The split between front and back end incremental processing means that each front end is free to implement its own approach to incrementality. I’m only looking at C and C++, but other people are free to hack on the other front ends. The actual changes to the middle-end interface are quite small, as it turns out.

What next? I think future posts will cover scalability, multi-processor support, and perhaps what to do about the C preprocessor. If there’s anything you want to know more about, post a comment and I will address it.

Incremental Code Generation

In an earlier post I said that I’d eventually explain how incremental code generation works.

First, to recap: I’ve already explained how incremental compilation works in the front end. Stopping here would still yield some speedups — I regularly see 20% compile-time improvements on ordinary programs; sometimes much larger; and for C++ I expect the effect will be bigger.

But, for many compilations, particularly when compiling C using optimization, it is the back end which is the major time sink. And since we already know from the front end which functions have changed (i.e., have been re-parsed) and which have not, it seems like it should be easy to also run the back-end incrementally.

There are a few plausible ways to implement this. Essentially, we can preserve the compiled form of the program at any point in the pipeline. By choosing a point after most of the work is done, we can minimize the time spent needlessly recompiling.

My current plan is to do the work at the very latest point possible, by writing out object files. The idea here is that each top-level definition in a translation unit — each global variable or function — will get its own tiny object file. Then, these files will be linked together to form the object file that the user actually asked for.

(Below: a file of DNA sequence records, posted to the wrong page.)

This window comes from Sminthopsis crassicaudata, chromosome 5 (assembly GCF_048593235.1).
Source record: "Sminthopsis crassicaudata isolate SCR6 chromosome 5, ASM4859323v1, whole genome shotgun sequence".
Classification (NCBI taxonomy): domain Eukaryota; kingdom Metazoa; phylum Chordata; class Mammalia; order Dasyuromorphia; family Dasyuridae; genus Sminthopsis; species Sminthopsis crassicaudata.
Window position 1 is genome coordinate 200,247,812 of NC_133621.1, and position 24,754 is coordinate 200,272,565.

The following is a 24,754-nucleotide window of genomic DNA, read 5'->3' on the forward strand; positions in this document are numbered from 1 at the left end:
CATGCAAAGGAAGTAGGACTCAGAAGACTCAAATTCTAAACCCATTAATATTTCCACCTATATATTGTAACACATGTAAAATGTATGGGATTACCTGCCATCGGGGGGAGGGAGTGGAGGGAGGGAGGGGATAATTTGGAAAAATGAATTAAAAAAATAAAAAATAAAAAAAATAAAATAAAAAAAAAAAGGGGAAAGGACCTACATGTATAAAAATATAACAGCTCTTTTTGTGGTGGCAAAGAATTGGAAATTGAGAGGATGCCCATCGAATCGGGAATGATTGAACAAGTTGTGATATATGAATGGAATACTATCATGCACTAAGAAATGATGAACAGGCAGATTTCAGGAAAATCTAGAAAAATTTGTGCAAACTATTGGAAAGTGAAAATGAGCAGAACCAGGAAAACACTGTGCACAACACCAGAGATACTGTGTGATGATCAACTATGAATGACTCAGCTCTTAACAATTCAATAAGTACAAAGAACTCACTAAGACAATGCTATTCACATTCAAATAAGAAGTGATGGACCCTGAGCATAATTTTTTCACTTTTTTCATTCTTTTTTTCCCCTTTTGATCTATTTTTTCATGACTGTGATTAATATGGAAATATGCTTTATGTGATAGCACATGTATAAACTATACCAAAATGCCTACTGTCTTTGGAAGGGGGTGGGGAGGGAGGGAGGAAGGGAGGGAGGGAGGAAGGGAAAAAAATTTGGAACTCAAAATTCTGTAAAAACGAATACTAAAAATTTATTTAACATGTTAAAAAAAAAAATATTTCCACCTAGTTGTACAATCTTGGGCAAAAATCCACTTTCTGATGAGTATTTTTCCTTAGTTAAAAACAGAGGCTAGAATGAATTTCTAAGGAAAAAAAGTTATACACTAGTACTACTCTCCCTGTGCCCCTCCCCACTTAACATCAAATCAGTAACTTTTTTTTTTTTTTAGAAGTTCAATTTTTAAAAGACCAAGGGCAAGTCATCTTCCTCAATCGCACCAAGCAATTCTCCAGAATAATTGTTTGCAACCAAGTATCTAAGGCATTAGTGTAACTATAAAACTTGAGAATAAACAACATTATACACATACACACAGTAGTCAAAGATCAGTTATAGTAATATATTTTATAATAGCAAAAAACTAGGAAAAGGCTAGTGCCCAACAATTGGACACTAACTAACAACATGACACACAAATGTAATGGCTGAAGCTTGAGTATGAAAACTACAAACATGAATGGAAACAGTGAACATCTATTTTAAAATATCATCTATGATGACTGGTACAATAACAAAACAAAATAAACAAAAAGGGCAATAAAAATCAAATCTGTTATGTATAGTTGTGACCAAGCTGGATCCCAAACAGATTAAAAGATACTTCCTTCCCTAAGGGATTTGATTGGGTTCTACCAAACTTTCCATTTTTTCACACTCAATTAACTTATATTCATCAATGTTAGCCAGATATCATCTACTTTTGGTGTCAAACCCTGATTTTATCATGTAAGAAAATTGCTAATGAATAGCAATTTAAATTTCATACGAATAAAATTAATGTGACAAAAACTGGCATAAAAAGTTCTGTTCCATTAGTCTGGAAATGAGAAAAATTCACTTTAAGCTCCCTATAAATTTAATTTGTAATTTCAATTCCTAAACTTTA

Of course, the current linker is slow and not at all suitable for this sort of thing. So, we’ll use a new, fast, incremental linker — which we’ll need anyway, in order to preserve incrementality through the entire compile cycle. (It isn’t much good to have a fast incremental compiler if you still end up waiting for the linker all the time.)

This approach has the nice property that the gcc work is relatively easy, for the most part. I don’t know yet whether this outweighs the work that must be done elsewhere, so I’m going to implement a prototype and find out. In fact, this is the next major milestone (though it will be a while, because I’m in a bug-fixing phase).

Another fun possibility here is that we can try to be smart about managing the cache of small object files. In particular, we may be able to preserve some benefits of incrementality even across restarts of the server. For C++, this could include template instantiations.

One drawback of the plan is that it may make dealing with debug info somewhat tricky. This ties in to how we compute hunks; if we don’t include source location in the hunk checksum, then we can end up with objects that lie to the debugger about where their corresponding source appears. We’d want to fix that up somehow, but that is not simple. I’m still thinking about this particular sub-problem.

Another oddity is handling inlining. In my planned implementation, gcc would fork and run code generation in a subprocess. (This lets me avoid excessive modifications to gcc.) But, if we inline a function then the compile server needs to know about this in order to properly re-compile when the inlined function is changed.

Future posts should include information about computing hunk boundaries (pretty short, but maybe I’ll touch on ideas for C++), multi-processor support, and maybe some speculation about scalability.